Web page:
When you have kids and want an educational app, there are many apps to choose from. However, there are the bad, the good and the exceptional. In this review, I will look at the exceptional. These are not just apps, but whole educational platforms aimed at teaching kid’s skills from early ages and advancing them with step by step games and tools that provide another layer of education away from the formal education system.
Essentially, there are apps out there that will provide your kids with a comprehensive education from the convenient of your home and your PC, laptop, tablet, or smartphone.
This is the world of ABCya, and this is what an amazing company can produce when love is a major component of their productions process.
ABCya: The company
ABCya.com, L.L.C. is an educational children’s game software development company that was founded in 2004 by Alan Tortolani in Providence, Rhode Island, U.S. The CEO of the company is Lisa Tortolani, and the official website is www.abcya.com
Alan was a public-school teacher that decided to create his own software since his school district ran out of funds. The name was his own creation and reflected a word that kids of all ages could pronounce.
In September 2016, ABCya reached around 13.2 million unique visits a month making this a constant top 25 apps found on many scoreboards including the iOS App Store’s Education Category.
ABCya: The platform
Since this platform was created by a public-school teacher, it conforms to certain conditions including its focus on K-5 grade levels. Games are categorized into age groups and subject matters. The site is a platform for holding many games, and new ones are added annually.
The age groups are organized from pre-kindergarten to fifth grade, and the content categories are split into two main categories and then split into subgroups. The main categories are numbers, letters, holidays, strategy and skills, and the games and activities are designed to meet the Common Core State Standards Initiative.
The subgroup categories include arcade-style, word find, racing, typing, and more. In some instances, games might require parental or grow-up guidance to explain the instructions.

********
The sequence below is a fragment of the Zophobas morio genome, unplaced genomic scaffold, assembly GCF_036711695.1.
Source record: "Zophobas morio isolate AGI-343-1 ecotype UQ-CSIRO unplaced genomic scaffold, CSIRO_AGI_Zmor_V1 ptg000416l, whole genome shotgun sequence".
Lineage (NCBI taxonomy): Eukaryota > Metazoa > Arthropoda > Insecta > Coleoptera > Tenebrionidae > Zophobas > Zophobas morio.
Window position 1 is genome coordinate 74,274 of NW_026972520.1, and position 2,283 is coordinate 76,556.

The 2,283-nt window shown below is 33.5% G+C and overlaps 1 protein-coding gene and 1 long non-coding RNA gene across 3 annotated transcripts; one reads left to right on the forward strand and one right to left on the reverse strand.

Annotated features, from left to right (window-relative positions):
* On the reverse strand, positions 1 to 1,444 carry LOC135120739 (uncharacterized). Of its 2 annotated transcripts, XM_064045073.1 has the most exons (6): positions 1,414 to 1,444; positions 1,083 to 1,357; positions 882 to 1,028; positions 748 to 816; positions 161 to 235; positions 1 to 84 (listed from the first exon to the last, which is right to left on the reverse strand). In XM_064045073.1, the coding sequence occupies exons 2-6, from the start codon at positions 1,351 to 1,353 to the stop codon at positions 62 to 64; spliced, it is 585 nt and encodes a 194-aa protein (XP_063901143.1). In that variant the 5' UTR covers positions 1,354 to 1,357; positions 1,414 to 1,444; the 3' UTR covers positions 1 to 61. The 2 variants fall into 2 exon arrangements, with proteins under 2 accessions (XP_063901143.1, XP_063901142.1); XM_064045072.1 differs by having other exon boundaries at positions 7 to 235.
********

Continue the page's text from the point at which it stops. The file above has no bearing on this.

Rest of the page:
The site itself is easy to navigate and GUI friendly for both adults and kids.
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ABCya: The Components
After downloading the app, you have two options, a family login or class login page. The difference between the two is based on the original registration process, where an individual or family login requires an e-mail and password with basic info. The class login is school-based, and the process is between the school and the site, so all kids in the class can connect using the same login codes.
The site has a nice list of links under the Parents and Teachers tab, and you can connect to their FAQ, they’re about us and other settings and pages.
Now to the core of the matter, the games.
There are over 300 games and activities on the site, and they are accessible through category or grade. Each game has a grade relevance indicator, and each grade holds the games relevant to its age group.
The seven ages groups are:
As an example, in the age group category (Pre-K) Pre-School, are the following word games
ABC & 123 Magnets
In this game, the children can practice the alphabet, number, and punctuation recognition. They do this by clicking and dragging magnets to the refrigerator. The program reads out the letter or number when the child clicks it on a magnet. This game can be used to practice basic writing skills.
All About Me
This is the first day at school kind of simulator, where the player is asked to answer different questions about themselves. This is a step-by-step process, making the game structured, and the answers are displayed in a fun pattern. You can save the final layout and print it.